• Breakfast: cup of coffee
  • Lunch: miso soup and vegetable fried rice
  • Dinner: wild rice with sauteed vegetables


  • Breakfast: cup of coffee
  • Lunch: soup with lentils, seaweed, and vegetables
  • Dinner: whole grain pasta mixed with vegetables


  • Breakfast: cup of coffee
  • Lunch: miso soup and vegetable fried rice
  • Dinner: fresh salad, sauteed vegetables, and leftover fried rice


  • Breakfast: cup of coffee 
  • Lunch: soup with lentils, seaweed, and vegetables
  • Dinner: quinoa, chickpea, and broccoli bowl


  • Breakfast: cup of coffee
  • Lunch: miso soup and vegetable fried rice
  • Dinner: fresh salad, sauteed vegetables, and leftover fried rice


  • Breakfast: cup of coffee
  • Lunch: soup with lentils, seaweed, and vegetables
  • Dinner: wild rice with sauteed vegetables


  • Breakfast: cup of coffee
  • Lunch: miso soup and a side of vegetable fried rice
  • Dinner: leftover miso soup, fresh salad, and sauteed vegetables

Macrobiotic Diet Easy Soup Recipe

Making and eating soups are also a huge part of the Macrobiotic Diet. The following foods are daily staple items and are used to make a variety of soups. Below is an example of an easy soup recipe.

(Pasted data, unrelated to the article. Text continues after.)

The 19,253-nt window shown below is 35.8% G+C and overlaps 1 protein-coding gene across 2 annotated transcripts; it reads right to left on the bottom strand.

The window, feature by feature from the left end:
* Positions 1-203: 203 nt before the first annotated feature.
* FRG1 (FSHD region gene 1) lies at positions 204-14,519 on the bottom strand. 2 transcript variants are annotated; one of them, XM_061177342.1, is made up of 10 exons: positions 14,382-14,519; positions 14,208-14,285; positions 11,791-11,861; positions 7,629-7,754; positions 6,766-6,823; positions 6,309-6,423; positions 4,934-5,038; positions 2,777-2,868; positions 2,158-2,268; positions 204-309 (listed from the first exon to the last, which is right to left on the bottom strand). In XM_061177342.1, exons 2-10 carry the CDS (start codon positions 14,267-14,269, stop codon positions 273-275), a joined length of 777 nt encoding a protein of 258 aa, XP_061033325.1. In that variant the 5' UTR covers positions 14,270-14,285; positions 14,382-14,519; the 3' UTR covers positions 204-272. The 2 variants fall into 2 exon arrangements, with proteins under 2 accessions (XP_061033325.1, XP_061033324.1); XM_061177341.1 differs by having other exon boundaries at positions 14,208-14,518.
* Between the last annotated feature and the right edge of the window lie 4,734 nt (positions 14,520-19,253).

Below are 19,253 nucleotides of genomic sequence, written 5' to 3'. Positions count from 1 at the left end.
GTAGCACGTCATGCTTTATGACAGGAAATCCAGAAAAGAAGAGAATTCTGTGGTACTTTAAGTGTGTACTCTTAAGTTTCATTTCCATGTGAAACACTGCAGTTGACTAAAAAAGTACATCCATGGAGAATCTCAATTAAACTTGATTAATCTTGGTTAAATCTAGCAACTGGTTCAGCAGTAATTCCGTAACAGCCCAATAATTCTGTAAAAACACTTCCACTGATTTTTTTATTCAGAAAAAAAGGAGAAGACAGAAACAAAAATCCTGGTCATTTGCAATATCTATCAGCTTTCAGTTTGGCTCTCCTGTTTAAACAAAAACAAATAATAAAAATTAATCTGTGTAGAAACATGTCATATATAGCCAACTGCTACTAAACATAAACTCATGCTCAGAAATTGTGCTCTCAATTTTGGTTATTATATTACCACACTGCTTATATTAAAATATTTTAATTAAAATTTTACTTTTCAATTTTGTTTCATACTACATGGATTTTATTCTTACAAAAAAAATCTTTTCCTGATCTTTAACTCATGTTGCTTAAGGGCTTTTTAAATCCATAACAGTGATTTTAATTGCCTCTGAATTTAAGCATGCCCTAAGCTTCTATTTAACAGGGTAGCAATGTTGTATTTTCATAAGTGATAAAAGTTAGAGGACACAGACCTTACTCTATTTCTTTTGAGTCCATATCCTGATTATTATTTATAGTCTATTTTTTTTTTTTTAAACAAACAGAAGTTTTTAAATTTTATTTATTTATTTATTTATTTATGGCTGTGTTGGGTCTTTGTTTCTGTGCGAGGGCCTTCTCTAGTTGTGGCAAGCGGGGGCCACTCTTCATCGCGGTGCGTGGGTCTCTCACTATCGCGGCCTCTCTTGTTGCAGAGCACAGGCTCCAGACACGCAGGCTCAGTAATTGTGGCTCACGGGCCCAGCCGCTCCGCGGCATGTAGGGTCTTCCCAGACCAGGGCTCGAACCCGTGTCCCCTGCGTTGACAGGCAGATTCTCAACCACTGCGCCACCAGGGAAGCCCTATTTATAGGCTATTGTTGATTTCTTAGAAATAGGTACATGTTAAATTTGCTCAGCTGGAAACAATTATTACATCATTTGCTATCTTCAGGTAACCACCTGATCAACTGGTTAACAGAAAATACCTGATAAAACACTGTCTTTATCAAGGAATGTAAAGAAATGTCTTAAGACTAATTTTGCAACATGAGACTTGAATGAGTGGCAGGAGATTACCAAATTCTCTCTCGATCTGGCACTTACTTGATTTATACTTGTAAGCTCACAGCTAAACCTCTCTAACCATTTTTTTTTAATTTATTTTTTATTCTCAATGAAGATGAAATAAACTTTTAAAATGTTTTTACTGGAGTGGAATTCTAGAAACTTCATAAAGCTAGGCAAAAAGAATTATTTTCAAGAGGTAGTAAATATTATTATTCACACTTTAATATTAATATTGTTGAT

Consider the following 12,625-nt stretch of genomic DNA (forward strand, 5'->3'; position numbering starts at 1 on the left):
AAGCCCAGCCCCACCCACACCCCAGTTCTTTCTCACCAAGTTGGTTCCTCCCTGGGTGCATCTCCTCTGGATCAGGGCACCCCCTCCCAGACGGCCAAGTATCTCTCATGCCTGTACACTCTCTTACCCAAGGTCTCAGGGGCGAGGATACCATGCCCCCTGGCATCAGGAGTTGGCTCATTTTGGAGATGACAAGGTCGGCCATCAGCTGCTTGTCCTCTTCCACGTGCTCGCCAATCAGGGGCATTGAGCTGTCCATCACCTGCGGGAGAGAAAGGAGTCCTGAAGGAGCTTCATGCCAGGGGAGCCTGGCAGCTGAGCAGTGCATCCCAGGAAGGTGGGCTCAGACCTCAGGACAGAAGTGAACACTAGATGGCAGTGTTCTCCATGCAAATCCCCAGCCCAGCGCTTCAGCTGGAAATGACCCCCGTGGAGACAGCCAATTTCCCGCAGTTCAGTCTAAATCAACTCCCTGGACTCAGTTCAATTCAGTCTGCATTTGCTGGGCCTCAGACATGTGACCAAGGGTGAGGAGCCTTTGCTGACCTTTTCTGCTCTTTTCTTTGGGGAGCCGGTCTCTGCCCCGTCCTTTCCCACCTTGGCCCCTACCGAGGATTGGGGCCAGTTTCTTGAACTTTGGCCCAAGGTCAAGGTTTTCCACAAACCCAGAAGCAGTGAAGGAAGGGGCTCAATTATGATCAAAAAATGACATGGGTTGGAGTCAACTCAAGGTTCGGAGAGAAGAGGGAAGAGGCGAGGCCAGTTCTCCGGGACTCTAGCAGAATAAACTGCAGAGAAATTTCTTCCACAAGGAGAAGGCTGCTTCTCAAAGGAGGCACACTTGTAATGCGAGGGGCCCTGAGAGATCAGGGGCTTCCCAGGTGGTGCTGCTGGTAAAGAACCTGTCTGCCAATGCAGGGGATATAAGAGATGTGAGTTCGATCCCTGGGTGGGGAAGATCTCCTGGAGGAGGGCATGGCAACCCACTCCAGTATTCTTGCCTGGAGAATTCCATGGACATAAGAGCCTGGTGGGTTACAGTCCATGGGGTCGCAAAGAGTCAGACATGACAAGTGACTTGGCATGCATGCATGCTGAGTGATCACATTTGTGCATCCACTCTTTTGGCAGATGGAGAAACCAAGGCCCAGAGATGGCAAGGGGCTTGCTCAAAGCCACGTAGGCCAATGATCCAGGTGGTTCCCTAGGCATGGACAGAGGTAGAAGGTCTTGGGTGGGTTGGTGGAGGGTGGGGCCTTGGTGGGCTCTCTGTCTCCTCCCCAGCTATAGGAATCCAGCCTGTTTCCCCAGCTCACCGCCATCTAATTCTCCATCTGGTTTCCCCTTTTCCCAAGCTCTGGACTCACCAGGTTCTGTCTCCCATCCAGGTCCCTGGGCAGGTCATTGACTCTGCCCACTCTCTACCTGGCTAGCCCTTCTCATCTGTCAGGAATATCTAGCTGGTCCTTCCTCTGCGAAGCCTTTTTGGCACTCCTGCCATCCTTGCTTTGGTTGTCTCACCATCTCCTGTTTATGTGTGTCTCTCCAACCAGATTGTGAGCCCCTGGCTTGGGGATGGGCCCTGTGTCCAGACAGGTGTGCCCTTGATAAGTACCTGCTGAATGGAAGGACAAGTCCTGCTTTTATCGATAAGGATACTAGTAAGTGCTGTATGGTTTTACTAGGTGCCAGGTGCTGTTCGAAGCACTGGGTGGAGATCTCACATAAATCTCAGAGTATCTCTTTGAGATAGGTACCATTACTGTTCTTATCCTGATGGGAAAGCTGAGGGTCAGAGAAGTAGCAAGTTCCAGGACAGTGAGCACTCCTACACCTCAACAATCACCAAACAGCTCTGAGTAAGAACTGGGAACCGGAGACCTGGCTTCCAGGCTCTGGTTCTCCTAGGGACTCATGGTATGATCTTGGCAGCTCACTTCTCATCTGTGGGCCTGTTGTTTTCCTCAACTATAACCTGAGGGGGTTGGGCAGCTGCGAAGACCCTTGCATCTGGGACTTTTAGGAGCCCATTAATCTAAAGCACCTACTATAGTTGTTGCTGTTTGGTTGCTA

• Lentils
  • Seaweed
  • Sea salt
  • Soy products (tofu, miso)
  • Vegetables


  • 2 tablespoons of barley miso or brown rice miso.
  • 1 cup of diced mushrooms.
  • 1 cup of leek(s)
  • 1/2 cup of cooked wild rice or brown rice


Place the leeks, mushrooms, and two cups of water in a small pot. Bring to a boil. Turn down the heat and simmer, partially covered, until the leeks and mushrooms are tender (about 8-10 minutes). Halfway through the cooking time, stir in the cooked rice. Once the leeks and mushrooms are done, take the pot off the heat. Stir in the miso until it has dissolved.  Serve the soup with a sprinkle of diced scallions and a drop or two of toasted sesame oil.

Links to Resources

A few recommended books to read if you are interested in learning more about the Macrobiotic diet.


Thank you for reading our guide on the Macrobiotic diet. Please feel free to download and use our free embedded checklists. This will be helpful when creating your menus and making your grocery shopping list.